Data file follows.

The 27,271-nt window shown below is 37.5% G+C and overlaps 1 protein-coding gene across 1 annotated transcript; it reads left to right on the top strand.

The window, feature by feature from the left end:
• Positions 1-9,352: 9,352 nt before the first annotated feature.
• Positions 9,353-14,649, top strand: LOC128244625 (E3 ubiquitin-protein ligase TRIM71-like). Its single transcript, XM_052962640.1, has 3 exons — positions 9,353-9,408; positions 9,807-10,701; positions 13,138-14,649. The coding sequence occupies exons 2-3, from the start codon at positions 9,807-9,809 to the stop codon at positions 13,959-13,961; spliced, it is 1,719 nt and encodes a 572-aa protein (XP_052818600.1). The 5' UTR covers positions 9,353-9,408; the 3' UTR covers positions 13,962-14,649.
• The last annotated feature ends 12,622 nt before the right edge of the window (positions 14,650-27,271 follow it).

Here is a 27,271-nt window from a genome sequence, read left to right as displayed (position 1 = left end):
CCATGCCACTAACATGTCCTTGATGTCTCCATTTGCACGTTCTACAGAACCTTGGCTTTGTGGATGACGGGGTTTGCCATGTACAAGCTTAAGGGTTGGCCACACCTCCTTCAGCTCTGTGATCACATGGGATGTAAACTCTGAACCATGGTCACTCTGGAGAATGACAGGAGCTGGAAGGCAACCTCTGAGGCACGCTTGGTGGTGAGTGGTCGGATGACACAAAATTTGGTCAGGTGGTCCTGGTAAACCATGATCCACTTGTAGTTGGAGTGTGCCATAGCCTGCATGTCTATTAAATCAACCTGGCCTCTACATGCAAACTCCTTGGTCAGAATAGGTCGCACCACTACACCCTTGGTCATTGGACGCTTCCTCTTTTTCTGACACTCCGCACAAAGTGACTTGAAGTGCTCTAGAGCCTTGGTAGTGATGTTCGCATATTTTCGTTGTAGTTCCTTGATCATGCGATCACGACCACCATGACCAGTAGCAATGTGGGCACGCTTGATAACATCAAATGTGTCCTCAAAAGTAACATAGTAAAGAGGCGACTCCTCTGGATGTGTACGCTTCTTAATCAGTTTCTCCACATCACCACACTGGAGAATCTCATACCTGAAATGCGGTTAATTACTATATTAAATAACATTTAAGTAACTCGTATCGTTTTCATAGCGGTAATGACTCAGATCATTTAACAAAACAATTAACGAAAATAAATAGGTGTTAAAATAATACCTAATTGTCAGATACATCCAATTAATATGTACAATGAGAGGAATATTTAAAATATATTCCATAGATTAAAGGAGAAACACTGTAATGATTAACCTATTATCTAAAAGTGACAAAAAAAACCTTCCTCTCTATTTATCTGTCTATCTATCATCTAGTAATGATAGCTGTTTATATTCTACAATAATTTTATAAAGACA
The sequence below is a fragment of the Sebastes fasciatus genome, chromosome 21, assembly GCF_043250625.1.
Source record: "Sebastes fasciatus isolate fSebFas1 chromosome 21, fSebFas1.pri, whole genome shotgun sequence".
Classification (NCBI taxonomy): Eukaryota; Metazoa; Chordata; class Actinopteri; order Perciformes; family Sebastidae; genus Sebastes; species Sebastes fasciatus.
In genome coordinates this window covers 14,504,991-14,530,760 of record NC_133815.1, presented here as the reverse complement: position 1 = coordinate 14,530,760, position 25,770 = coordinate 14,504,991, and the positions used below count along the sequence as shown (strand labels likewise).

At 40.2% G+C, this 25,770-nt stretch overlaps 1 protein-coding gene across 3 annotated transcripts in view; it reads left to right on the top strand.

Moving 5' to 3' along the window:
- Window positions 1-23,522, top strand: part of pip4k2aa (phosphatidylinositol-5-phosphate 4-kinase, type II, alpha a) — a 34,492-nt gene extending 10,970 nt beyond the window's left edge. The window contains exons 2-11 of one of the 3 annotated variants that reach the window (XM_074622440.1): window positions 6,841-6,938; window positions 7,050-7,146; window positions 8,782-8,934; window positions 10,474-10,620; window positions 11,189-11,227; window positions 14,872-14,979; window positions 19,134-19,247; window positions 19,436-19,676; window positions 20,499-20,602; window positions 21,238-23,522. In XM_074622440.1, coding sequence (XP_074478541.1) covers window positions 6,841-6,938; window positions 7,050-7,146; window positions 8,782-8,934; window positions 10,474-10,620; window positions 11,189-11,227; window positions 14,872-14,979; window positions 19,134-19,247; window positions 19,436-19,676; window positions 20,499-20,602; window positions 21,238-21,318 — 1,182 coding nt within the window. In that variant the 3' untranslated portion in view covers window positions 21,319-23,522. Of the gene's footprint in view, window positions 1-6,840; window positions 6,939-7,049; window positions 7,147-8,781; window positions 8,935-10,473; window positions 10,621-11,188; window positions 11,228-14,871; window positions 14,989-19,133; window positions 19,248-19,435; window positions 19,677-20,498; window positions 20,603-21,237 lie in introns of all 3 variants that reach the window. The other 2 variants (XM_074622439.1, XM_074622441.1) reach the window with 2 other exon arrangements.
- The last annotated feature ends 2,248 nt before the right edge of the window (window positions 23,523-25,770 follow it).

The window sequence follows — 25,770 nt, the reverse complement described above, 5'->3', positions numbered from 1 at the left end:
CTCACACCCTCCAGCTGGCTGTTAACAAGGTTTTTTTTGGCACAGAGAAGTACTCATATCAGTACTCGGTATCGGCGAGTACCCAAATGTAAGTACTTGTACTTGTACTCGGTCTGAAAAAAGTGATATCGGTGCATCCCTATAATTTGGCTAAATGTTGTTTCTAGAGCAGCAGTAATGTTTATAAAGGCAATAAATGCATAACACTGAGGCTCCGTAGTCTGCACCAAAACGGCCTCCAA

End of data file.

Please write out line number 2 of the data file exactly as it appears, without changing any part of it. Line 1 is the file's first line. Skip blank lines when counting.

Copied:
The window, feature by feature from the left end: